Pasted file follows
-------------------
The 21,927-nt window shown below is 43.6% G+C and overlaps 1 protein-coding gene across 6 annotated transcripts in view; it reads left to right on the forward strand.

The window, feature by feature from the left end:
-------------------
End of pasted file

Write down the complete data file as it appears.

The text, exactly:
The 21,927-nt window shown below is 43.6% G+C and overlaps 1 protein-coding gene across 6 annotated transcripts in view; it reads left to right on the forward strand.

The window, feature by feature from the left end: